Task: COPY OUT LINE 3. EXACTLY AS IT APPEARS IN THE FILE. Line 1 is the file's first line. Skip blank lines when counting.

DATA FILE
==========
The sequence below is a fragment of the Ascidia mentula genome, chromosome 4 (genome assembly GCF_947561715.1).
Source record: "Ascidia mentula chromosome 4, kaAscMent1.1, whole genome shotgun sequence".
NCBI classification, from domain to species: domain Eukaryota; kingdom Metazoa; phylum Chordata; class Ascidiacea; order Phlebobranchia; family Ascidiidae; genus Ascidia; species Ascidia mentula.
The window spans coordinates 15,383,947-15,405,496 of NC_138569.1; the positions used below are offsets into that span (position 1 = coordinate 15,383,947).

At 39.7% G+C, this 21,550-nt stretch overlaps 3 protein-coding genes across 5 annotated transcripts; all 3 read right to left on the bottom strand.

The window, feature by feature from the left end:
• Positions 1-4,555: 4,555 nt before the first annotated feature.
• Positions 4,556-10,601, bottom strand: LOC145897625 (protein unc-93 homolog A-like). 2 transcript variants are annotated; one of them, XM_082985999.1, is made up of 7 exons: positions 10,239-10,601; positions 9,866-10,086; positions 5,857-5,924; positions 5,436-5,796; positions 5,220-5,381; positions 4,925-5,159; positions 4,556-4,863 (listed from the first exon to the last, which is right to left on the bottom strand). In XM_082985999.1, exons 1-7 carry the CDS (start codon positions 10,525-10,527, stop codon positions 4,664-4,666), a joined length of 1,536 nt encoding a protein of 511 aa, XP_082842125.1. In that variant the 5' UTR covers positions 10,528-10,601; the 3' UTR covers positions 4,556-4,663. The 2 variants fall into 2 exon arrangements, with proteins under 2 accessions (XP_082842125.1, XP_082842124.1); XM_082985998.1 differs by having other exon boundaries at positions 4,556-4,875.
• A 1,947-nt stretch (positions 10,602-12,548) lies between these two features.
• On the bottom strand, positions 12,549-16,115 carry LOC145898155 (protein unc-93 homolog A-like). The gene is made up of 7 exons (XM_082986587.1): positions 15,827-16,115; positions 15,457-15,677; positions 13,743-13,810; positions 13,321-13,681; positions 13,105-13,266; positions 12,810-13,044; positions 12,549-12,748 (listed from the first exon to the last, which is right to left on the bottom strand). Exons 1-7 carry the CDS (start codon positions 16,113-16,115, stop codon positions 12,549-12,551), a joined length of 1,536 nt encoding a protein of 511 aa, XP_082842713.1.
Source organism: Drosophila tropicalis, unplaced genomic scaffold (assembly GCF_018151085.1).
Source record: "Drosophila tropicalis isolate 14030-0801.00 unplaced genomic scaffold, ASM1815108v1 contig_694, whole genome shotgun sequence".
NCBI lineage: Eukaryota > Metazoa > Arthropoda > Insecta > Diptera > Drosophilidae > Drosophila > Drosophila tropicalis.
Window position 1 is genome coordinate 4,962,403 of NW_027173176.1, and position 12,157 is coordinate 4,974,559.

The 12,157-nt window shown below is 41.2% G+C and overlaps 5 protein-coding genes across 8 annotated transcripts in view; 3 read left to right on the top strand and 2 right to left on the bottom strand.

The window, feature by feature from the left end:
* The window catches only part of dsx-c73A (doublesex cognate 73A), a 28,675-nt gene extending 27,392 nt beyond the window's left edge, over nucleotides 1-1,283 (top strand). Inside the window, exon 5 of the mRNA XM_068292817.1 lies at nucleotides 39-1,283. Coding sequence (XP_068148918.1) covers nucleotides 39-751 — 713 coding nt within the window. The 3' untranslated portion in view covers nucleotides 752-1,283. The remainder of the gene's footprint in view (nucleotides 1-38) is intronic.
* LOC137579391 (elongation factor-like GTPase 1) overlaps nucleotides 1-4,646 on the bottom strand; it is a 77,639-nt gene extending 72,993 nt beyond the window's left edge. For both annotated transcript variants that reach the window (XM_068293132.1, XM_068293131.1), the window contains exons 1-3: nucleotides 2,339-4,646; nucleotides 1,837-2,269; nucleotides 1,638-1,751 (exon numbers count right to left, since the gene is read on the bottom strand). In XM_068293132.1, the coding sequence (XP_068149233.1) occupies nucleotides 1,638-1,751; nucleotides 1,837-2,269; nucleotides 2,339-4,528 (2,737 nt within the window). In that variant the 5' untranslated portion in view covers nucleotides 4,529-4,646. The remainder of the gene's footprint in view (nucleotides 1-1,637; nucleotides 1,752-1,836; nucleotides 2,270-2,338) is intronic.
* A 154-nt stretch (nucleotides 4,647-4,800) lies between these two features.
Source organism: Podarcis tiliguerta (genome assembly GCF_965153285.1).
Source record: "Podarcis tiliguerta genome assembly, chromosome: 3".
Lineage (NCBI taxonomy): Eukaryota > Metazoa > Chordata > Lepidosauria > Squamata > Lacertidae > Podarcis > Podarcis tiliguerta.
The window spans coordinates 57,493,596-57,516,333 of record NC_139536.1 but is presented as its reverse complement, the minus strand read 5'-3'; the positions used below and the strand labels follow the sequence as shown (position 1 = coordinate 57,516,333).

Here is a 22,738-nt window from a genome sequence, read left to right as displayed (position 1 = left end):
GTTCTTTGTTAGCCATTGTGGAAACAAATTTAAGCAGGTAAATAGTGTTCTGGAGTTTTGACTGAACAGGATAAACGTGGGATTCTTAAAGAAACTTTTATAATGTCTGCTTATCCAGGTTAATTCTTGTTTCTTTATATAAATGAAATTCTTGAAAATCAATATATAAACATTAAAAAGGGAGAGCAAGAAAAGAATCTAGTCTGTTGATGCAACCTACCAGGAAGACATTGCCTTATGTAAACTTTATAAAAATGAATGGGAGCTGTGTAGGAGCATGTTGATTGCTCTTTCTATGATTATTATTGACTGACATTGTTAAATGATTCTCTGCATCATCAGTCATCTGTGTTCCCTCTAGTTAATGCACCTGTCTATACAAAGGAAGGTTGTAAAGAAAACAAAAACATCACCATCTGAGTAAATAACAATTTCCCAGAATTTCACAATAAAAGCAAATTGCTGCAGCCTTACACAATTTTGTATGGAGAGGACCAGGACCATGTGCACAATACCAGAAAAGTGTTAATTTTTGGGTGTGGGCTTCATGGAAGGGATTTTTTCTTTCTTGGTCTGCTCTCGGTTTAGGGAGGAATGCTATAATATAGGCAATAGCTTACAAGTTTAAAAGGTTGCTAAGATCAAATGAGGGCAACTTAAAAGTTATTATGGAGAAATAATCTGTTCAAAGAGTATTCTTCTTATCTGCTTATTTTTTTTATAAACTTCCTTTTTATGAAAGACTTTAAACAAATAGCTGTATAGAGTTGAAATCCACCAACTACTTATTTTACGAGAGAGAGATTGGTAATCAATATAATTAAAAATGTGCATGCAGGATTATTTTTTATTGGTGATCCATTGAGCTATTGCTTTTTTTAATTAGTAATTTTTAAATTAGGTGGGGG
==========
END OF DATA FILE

NCBI classification, from domain to species: domain Eukaryota; kingdom Metazoa; phylum Chordata; class Ascidiacea; order Phlebobranchia; family Ascidiidae; genus Ascidia; species Ascidia mentula.